“We’ve worked in blue states, red states, purple states, states with split houses and states with splits between the executive and the legislative branch,” says Dube. “We’ve seen interest in the use of evidence across the aisle and across the branches.” 

Even if this is generally true, cross-branch support and collaboration are essential within a jurisdiction if evidence-based policymaking is to succeed. The Alabama Commission on the Evaluation of Services (ACES), created in 2019, was designed to facilitate such a culture.

A Cross-Branch, Cross-Party Conversation

ACES is comprised of members from the legislative and executive branches of Alabama state government, with representatives of both political parties. This arrangement benefits from lessons learned in states where one branch alone conducts program review and evaluation, with resulting potential for pushback or conflict over findings.

Before ACES was formed, the Alabama Legislative Services Agency had worked with Results First to analyze results from more than 50 mental health programs. Early on, officials viewed the Legislature’s evaluations and reports as an attempt to control how they did things, says Marcus Morgan, the director of ACES. Forming the commission and bringing in the executive branch, and its expertise in the day-to-day workings of state government, has helped change the perception from oversight and overreach to partnership.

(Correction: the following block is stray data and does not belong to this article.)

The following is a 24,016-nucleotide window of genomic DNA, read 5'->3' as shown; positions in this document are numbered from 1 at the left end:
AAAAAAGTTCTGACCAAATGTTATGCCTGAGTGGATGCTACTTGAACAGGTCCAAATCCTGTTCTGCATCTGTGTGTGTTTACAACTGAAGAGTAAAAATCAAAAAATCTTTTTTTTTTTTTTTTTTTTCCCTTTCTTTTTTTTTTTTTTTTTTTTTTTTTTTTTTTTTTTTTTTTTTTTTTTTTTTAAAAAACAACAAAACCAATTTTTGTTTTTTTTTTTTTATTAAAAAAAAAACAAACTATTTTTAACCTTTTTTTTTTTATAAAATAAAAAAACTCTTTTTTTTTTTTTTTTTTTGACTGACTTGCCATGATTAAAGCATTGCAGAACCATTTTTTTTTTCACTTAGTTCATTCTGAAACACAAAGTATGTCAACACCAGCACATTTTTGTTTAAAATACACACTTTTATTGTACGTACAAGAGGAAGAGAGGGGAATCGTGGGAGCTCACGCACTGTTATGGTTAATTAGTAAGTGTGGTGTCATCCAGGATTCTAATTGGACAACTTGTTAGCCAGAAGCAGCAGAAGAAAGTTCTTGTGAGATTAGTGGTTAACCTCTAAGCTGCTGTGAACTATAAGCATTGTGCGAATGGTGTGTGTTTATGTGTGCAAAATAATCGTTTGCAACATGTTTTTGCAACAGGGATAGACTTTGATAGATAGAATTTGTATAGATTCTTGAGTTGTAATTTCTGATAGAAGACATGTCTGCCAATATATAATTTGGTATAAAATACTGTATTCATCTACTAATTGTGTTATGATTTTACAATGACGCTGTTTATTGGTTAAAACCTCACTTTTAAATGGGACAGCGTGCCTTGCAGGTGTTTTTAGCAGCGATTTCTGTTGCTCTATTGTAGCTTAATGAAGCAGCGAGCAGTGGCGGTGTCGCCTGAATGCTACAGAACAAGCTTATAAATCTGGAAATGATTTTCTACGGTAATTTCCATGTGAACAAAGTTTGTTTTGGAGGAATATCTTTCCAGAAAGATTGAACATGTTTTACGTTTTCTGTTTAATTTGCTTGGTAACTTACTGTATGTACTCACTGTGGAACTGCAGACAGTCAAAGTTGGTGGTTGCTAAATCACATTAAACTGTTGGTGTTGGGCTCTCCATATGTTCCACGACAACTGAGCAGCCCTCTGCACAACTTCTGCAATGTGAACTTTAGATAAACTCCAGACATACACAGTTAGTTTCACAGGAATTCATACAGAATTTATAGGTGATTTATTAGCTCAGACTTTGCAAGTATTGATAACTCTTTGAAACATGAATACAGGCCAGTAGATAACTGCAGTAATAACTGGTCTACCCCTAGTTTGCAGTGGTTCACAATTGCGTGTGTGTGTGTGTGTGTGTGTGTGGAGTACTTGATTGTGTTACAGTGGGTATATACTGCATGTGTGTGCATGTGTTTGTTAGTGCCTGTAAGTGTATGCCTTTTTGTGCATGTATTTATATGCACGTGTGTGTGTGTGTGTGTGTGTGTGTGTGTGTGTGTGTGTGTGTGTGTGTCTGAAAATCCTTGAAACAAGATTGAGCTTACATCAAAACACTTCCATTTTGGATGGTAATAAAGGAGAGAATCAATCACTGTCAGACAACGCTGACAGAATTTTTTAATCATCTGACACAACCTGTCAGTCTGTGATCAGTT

“By having voices and equal membership from both sides, you have the start of a conversation about how best to approach something,” he says. “It’s not from one side or the other, it’s a collaborative discussion.”

ACES is tasked with bringing a data-based lens to every program that receives a direct budget appropriation, including health and human services, education, criminal justice, and youth and rehab services. Morgan and his staff make an annual work plan for evaluations based on four principals -- efficiency, effectiveness, collaboration and capacity -- though all four may not apply in every case. Collaboration, for example, can be a significant factor if multiple agencies are working to accomplish the same outcome, with potential for redundancies.

Identifying and collecting the right data elements for evaluations is an ongoing challenge, says Morgan, one that involves multiple sources, scrubbing agency data to make it useable and background worries that useful data exists in places unknown to evaluators. A recent prison education and recidivism evaluation involved meshing data sets from numerous systems. 

“We’ve learned from working with other jurisdictions that we all struggle to find the right data to use in evaluation,” says Morgan. “Where there are gaps, you have to find the right way to tell the story.” 

ACES officially became an organization in fiscal year 2020. In its first year, it has focused on building relationships with agencies and convincing them that its role is not to advocate for either cuts or expansion, but to present facts that can help solve problems. 

Morgan is hopeful that the commission’s attention to inclusiveness will help it survive multiple administrations and give it time to grow interest and support through reports, public hearings and re-evaluation of programs after changes have been made. “We’ll see if that’s going to work,” he says. 

Risk, Data and Fidelity

There’s no place to hide when investments in community safety fail to achieve the desired outcome. Crime and recidivism are visible and measurable. Beth Skinner, Ph.D., the director of the Iowa Department of Corrections, has spent much of the past two decades developing an understanding of the ways that evidence-based practices can give meaning to the word “correction,” to the benefit of offenders and citizens alike.